, that there should be an altar to the Lord in the midst of the land of Egypt; and the king and queen in their edict make honorable mention of the law and of the prophet Isaiah, and express a dread of sinning against God. The place, chosen for the building of this temple, was in the prefecture of Heliopolis, or the city of the sun, which place is likewise mentioned in the prophecy. It was built after the model of the temple at Jerusalem, but not so sumptuous and magnificent. Pbilometer himself was made high-priest; other priests and Levites were appointed for the ministration; and Divine service was daily performed there in the same manner as at Jerusalem. By these means the Egyptians must have known the Lord ; and without doubt there must have been many proselytes among them. Amidst those who came up to the feast of Pentecost, there are particularly mentioned the dwellers in Egypt and in the parts of Lybia about Cyrene, Jews and proselytes, Acts ii. 10.
Thus were the Jews settled and encouraged in Egypt; nor were they less favored by the kings of Syria. Seleucus Nicator made them free of the cities which he built in Asia and the Lower Syria, and even of Antioch, the capital of his kingdom; and granted the same rights and privileges to them as to the Greeks and Macedonians. Antiochus the Great published several decrees in favor of the Jews, both of those who inhabited Jerusalem, and of those who dwelt in Mesopotamia and Babylon. And thus, by means of the Jews and proselytes dwelling in Egypt and Syria, Israel, Egypt and Syria, were, in some measure, united in the same worship. But this was more fully accomplished when the inhabitants of these countries became Christians, and were made members of the church of Christ. And it is to be seriously hoped and believed, that the prophecy will still receive its most perfect completion in the latter days, when Mahometanism shall be rooted out and christianity shall again flourish in these countries, when the fulness of the Gentiles shall come in, and all Israel shall be saved.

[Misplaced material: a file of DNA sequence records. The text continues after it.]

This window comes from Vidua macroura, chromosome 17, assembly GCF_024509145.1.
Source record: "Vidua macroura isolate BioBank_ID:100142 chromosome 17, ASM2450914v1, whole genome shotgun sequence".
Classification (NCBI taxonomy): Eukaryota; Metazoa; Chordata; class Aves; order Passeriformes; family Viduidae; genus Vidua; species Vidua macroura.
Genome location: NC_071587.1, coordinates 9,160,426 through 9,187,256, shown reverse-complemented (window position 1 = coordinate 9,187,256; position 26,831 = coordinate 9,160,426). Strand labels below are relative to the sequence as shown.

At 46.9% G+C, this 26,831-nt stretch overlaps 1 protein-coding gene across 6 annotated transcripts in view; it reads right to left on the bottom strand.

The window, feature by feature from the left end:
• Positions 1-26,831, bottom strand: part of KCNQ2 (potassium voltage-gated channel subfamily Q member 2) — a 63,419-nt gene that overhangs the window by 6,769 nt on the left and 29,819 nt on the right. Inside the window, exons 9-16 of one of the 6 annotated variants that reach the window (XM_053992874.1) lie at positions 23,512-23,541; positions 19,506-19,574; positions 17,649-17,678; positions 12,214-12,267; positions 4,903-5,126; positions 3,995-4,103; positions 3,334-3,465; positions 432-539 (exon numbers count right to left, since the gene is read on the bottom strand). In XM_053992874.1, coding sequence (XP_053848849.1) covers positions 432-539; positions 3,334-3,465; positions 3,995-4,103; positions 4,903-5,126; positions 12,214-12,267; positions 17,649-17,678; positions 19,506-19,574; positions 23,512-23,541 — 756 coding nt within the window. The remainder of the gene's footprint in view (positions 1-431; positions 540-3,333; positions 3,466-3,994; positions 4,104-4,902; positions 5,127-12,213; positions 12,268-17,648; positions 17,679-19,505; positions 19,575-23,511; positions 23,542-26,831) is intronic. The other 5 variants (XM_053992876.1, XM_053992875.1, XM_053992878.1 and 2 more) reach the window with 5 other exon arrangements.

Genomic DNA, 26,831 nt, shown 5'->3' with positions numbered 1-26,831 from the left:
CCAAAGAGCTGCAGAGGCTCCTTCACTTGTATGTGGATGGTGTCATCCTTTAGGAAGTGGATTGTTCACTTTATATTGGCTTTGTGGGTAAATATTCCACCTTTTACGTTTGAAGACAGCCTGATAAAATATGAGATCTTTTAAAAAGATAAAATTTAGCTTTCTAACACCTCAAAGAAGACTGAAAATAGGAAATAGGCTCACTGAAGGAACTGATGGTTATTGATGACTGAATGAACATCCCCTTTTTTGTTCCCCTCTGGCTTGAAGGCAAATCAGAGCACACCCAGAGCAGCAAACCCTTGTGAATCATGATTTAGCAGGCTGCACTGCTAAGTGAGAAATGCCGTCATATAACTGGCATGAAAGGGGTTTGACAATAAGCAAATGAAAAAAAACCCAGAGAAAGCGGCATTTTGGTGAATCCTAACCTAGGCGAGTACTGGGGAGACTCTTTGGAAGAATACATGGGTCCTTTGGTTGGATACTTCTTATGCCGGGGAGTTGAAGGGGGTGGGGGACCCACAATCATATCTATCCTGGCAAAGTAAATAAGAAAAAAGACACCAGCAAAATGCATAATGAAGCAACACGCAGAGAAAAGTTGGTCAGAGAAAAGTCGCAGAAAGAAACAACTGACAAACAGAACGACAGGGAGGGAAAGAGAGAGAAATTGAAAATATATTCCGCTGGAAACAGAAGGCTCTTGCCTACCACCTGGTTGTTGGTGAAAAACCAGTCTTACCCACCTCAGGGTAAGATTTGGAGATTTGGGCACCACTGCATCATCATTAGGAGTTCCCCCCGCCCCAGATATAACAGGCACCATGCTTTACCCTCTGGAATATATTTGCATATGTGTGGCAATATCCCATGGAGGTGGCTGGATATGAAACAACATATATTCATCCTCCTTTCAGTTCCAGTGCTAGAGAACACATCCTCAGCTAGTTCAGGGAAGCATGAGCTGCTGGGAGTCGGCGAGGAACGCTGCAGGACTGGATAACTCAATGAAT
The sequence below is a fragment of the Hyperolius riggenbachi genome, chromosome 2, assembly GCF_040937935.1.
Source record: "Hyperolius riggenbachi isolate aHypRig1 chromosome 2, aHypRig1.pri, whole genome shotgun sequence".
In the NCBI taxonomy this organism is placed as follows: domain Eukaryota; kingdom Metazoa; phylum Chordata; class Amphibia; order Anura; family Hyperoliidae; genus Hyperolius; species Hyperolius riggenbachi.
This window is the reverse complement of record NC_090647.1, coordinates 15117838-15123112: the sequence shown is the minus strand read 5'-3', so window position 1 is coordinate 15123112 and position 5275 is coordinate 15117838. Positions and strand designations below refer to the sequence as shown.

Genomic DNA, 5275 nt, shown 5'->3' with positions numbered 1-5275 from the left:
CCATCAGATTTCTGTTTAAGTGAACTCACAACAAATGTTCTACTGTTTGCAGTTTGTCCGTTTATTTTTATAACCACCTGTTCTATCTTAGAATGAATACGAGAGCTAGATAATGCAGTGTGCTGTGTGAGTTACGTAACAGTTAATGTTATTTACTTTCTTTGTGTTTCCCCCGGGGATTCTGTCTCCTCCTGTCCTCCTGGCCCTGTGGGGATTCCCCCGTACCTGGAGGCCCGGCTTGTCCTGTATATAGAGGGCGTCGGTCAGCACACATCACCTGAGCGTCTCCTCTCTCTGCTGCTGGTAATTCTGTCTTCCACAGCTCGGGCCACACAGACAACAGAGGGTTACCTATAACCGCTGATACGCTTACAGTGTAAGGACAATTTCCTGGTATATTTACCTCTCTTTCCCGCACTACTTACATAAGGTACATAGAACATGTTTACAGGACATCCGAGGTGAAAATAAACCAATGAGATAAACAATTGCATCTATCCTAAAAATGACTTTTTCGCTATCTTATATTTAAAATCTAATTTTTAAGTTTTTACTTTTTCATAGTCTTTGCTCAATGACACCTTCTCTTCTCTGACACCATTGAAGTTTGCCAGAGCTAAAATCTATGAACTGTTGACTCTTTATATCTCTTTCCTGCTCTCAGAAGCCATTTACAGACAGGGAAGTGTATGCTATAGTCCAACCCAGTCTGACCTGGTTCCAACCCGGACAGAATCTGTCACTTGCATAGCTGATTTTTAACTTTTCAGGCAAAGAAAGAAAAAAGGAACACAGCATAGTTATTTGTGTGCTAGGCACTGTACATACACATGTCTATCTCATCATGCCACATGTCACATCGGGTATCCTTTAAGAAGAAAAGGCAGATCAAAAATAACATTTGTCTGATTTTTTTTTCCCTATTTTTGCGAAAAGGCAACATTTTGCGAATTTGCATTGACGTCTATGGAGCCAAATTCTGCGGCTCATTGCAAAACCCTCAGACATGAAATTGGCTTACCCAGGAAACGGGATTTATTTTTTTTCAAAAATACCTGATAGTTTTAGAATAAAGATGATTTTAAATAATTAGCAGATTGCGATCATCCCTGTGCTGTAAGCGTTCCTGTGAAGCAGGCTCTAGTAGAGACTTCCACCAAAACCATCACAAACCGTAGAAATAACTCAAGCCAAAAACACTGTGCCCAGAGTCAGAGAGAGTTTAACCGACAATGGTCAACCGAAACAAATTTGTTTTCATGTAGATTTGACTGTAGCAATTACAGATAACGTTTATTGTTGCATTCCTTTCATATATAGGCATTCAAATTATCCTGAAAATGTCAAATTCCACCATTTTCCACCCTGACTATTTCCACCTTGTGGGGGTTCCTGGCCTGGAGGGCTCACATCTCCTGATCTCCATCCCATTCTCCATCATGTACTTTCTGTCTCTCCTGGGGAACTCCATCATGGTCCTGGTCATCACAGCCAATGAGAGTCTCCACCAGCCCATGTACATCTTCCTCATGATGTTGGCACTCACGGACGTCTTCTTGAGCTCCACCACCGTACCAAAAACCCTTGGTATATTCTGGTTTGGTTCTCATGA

The fate of Egypt, from the days of Nebuchadnezzar to the present period, is predicted, in a most remarkable manner, by the prophet Ezekiel. He foretels, that after the desolation of the land, it should be a base kingdmo ; it